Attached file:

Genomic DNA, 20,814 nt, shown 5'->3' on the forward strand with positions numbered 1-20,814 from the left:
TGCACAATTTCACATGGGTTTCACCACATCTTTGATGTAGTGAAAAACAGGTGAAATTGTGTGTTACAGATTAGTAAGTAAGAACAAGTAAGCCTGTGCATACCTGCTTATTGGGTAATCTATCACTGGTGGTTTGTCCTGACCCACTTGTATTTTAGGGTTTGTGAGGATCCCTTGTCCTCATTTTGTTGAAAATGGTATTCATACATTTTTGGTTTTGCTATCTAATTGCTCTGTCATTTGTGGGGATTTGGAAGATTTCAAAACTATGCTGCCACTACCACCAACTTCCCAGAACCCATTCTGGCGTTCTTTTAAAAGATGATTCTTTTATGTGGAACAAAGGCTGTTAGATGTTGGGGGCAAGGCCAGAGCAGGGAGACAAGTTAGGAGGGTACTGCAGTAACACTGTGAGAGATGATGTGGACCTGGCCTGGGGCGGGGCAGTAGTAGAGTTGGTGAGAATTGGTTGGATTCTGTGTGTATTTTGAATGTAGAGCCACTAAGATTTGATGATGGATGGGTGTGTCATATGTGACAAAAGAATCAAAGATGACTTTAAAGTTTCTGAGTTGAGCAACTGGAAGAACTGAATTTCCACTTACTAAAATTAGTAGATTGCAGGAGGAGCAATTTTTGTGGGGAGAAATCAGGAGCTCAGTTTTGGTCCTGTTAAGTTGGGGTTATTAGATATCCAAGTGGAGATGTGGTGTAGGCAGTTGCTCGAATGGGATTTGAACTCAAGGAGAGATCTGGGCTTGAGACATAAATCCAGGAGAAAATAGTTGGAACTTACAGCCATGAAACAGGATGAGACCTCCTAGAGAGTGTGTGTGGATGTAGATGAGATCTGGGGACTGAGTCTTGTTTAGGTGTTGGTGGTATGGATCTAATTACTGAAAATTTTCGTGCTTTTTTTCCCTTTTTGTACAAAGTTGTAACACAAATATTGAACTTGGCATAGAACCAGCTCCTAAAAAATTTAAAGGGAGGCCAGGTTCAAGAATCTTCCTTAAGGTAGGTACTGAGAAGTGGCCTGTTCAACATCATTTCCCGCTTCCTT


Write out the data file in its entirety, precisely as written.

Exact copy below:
Genomic DNA, 20,814 nt, shown 5'->3' on the forward strand with positions numbered 1-20,814 from the left:
TGCACAATTTCACATGGGTTTCACCACATCTTTGATGTAGTGAAAAACAGGTGAAATTGTGTGTTACAGATTAGTAAGTAAGAACAAGTAAGCCTGTGCATACCTGCTTATTGGGTAATCTATCACTGGTGGTTTGTCCTGACCCACTTGTATTTTAGGGTTTGTGAGGATCCCTTGTCCTCATTTTGTTGAAAATGGTATTCATACATTTTTGGTTTTGCTATCTAATTGCTCTGTCATTTGTGGGGATTTGGAAGATTTCAAAACTATGCTGCCACTACCACCAACTTCCCAGAACCCATTCTGGCGTTCTTTTAAAAGATGATTCTTTTATGTGGAACAAAGGCTGTTAGATGTTGGGGGCAAGGCCAGAGCAGGGAGACAAGTTAGGAGGGTACTGCAGTAACACTGTGAGAGATGATGTGGACCTGGCCTGGGGCGGGGCAGTAGTAGAGTTGGTGAGAATTGGTTGGATTCTGTGTGTATTTTGAATGTAGAGCCACTAAGATTTGATGATGGATGGGTGTGTCATATGTGACAAAAGAATCAAAGATGACTTTAAAGTTTCTGAGTTGAGCAACTGGAAGAACTGAATTTCCACTTACTAAAATTAGTAGATTGCAGGAGGAGCAATTTTTGTGGGGAGAAATCAGGAGCTCAGTTTTGGTCCTGTTAAGTTGGGGTTATTAGATATCCAAGTGGAGATGTGGTGTAGGCAGTTGCTCGAATGGGATTTGAACTCAAGGAGAGATCTGGGCTTGAGACATAAATCCAGGAGAAAATAGTTGGAACTTACAGCCATGAAACAGGATGAGACCTCCTAGAGAGTGTGTGTGGATGTAGATGAGATCTGGGGACTGAGTCTTGTTTAGGTGTTGGTGGTATGGATCTAATTACTGAAAATTTTCGTGCTTTTTTTCCCTTTTTGTACAAAGTTGTAACACAAATATTGAACTTGGCATAGAACCAGCTCCTAAAAAATTTAAAGGGAGGCCAGGTTCAAGAATCTTCCTTAAGGTAGGTACTGAGAAGTGGCCTGTTCAACATCATTTCCCGCTTCCTT